Keep Your Kids Safe This Summer: 10 Scenarios

The New York Society for the Prevention of Cruelty to Children (NYSPCC), the first child protection agency in the world, wants all children to have a safe and happy summer.  Here are several NYSPCC tips for keeping children safe.

1. Practice Playground Safety

  • Watch out for hot surfaces that can burn children such as slides and swings.
  • Make sure the safety surfaces are thick enough to protect children if they fall.
  • Children should always wear shoes, even in the spray shower areas to protect their feet.
  • Make sure there is an adult present to supervise at all times.

2. Practice water safety

  • Public pools, backyard pools, the beach and lakes are all great places for swimming, but have different safety challenges — be familiar with them.
  • Learn how to swim (adults too!)    
  • Learn CPR; classes are offered all the time. Visit the American Red Cross website for more info.
  • Know the beach advisories, closures and water quality test results visit their website.

3. Practice Stranger Safety

  • Although it is a rare occurrence, there are strangers intent on harming children
  • Children need to know when it’s safe to approach a stranger, like when they are lost. A good rule is to approach someone wearing a uniform (a police officer, park employee, a cashier)
  • Children need to know NEVER to go anywhere with a stranger who approaches them, unless the parent or babysitter says it’s okay.
  • Play it safe; rehearse safety scenarios with your child. Role play how to make noise, scream and run.
  • For more information about teaching your child about strangers visit www.FamilyEducation.com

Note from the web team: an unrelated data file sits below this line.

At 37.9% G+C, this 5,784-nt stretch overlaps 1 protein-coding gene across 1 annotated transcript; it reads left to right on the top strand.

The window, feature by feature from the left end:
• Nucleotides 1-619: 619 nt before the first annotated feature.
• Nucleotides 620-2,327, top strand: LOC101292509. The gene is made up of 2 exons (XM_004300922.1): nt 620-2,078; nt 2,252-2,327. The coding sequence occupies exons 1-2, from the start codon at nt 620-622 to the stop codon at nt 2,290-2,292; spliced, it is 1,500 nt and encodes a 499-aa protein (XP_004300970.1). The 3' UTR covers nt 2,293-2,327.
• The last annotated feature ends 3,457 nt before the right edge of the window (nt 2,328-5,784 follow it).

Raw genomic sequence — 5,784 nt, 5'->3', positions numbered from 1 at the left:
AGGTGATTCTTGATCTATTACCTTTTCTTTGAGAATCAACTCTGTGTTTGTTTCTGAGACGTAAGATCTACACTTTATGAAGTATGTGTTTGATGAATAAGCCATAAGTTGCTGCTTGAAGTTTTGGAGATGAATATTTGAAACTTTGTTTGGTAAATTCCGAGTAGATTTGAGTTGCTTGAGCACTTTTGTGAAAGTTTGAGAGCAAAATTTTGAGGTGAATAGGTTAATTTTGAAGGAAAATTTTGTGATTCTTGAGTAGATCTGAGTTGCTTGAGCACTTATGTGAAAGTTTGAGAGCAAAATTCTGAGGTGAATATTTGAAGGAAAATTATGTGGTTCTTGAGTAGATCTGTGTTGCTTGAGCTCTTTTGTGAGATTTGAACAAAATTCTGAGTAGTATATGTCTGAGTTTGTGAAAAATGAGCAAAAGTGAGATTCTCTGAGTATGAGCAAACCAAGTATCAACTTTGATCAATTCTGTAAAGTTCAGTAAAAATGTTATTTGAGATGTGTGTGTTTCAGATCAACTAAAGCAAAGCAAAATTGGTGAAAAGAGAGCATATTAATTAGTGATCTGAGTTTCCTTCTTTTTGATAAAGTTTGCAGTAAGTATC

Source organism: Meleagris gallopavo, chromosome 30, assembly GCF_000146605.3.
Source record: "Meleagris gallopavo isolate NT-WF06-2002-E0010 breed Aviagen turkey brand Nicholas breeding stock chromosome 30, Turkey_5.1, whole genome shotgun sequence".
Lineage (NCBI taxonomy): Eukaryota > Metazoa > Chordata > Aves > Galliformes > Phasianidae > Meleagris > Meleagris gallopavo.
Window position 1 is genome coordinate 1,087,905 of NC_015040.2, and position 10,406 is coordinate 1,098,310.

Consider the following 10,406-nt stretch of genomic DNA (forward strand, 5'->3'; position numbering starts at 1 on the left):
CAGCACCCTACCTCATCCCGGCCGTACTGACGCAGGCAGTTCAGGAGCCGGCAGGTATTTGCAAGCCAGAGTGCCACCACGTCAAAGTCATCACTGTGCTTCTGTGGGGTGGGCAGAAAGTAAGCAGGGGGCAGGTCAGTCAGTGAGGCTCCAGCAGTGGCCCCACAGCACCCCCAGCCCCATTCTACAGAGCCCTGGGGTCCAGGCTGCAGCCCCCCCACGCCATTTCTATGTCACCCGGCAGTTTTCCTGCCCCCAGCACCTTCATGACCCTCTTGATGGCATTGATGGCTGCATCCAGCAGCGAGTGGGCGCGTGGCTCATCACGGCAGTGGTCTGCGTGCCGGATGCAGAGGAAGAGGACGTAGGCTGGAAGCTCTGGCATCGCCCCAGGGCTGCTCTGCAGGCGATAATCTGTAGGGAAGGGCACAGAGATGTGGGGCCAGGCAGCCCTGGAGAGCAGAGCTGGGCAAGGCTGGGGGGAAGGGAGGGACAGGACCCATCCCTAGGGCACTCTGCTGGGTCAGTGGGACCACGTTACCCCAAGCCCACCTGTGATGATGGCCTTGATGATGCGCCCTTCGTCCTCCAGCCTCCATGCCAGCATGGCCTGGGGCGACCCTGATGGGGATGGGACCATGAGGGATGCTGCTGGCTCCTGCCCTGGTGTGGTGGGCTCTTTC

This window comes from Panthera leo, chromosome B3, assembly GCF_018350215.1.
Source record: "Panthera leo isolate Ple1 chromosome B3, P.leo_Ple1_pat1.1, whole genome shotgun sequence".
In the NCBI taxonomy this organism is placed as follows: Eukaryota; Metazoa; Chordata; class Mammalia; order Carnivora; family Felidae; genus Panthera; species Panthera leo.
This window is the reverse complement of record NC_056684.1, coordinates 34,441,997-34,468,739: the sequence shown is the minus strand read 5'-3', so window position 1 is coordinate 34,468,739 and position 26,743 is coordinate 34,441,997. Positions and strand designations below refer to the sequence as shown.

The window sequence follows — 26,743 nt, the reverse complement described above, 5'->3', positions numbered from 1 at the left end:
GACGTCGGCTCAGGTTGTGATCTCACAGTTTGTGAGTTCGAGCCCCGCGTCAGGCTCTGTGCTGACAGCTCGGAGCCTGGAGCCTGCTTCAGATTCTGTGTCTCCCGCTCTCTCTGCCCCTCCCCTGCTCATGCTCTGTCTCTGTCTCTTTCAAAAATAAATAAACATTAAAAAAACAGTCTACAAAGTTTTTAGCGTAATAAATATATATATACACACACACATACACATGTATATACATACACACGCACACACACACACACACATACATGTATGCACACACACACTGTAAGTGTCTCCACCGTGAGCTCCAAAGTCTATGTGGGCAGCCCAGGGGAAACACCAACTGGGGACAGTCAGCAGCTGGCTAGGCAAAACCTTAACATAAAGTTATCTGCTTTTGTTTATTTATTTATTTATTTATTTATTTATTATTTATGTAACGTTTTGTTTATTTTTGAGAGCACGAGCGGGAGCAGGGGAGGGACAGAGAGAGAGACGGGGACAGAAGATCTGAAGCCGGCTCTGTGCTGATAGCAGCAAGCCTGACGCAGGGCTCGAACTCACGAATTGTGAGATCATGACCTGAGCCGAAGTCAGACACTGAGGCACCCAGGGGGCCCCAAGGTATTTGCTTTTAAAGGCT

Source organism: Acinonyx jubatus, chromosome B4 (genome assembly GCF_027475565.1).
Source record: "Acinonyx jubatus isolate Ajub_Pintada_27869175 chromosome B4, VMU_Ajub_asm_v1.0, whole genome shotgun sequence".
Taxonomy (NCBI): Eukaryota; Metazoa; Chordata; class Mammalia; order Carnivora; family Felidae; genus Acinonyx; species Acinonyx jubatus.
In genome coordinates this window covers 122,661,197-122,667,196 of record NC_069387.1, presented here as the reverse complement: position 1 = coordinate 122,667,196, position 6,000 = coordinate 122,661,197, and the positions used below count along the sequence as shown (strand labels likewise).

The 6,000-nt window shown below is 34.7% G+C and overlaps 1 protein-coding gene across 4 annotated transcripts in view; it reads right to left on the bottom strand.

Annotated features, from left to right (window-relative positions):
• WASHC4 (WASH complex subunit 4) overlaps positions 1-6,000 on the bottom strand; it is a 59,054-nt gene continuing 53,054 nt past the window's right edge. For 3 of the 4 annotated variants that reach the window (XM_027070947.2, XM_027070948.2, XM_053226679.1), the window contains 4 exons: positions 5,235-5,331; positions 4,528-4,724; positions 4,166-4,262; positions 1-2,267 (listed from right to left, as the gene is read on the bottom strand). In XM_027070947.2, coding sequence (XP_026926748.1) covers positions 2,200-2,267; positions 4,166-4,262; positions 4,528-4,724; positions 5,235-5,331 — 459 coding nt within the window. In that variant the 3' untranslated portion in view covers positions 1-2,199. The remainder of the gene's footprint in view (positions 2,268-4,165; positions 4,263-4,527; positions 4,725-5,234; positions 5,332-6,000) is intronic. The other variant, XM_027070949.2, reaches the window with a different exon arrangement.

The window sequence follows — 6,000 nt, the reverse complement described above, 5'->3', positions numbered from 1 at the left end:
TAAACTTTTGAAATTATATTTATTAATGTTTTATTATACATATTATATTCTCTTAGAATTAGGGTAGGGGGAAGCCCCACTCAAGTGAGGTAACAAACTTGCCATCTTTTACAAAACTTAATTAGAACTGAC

4. Practice Heat Safety

5. Practice Bike, Scooter and Skateboard Safety

  • All children should wear a helmet. It’s recommended for scooters and skateboards too.  Elbow and knee pads are good protection.
  • Children should wear reflective clothing.
  • When bike riding, know and practice the rules of the road with your child.  NYC children are killed as pedestrians in transportation accidents much too often. Teach them to ride in the same direction as cars, stop at all stop signs and obey traffic lights and how to use hand signals.
  • Teach your child to never hitch a ride from a car, bus or other vehicle
  • For more safety info, visit: http://kidshealth.org/parent/

6. Practice Barbecue Safety

  • Keep small children away from the barbeque. It’s easy for them to get burned. Never leave the grill unattended.
  • Keep matches and lighters away from children.
  • Never use a propane or charcoal grill on the balcony, terrace or roof of any building, it’s illegal. Thousands of fires are set accidentally each year. If you do have a propane tank, don’t store it indoors or underground and please keep it away from children.

7. Practice Fireworks Safety

  • Keep your children away from fireworks, it’s illegal to have them at home. Each summer, we learn of tragedies when lighting them goes awry.
  • Leave fireworks to the professionals; these displays are conducted under the supervision of the Fire Department of New York City (FDNY).

8. Practice Fire Safety

  • Don’t park your car in front of a hydrant; if there is a fire, this can put saving lives in peril.
  • Overloaded electrical outlets are one of the major causes of residential fires. Make sure large appliances that use high wattage, such as air conditioners, have their own outlet.
  • Go over your fire evacuation plan with your child.
  • For more summer fire safety tips, visit http://www.nyc.gov/html/fdny/html/safety/fire_safety_downloads.shtml

9. Practice Summer Camp Safety

  • Make sure the camp has American Camp Association accreditation
  • Find out how the staff are screened and the ratio of staff to children
  • Find out how the camp handles emergencies
  • For more information on camp safety visit www.nyspcc.org

10. Practice Sun Safety

  • Avoid having your children exposed during the strongest rays of the day between 10 a.m. and 2 p.m.
  • Use sunscreen consistently. Make sure the label says it contains both UVA and UVB protection. For children six months and older, use at least SPF 30, preferably higher. Reapply it every two hours.
  • Keep infants out of the sun. Sunscreen is not recommended for infants under six months old. If they must be in the sun, dress them in clothing that covers the body and a brimmed sun hat.
  • For more sun safety info, visit http://www.fda.gov/forconsumers/consumerupdates/ucm309136.htm

For more information about keeping your child safe visit www.nyspcc.org

 

Have a happy and safe summer!

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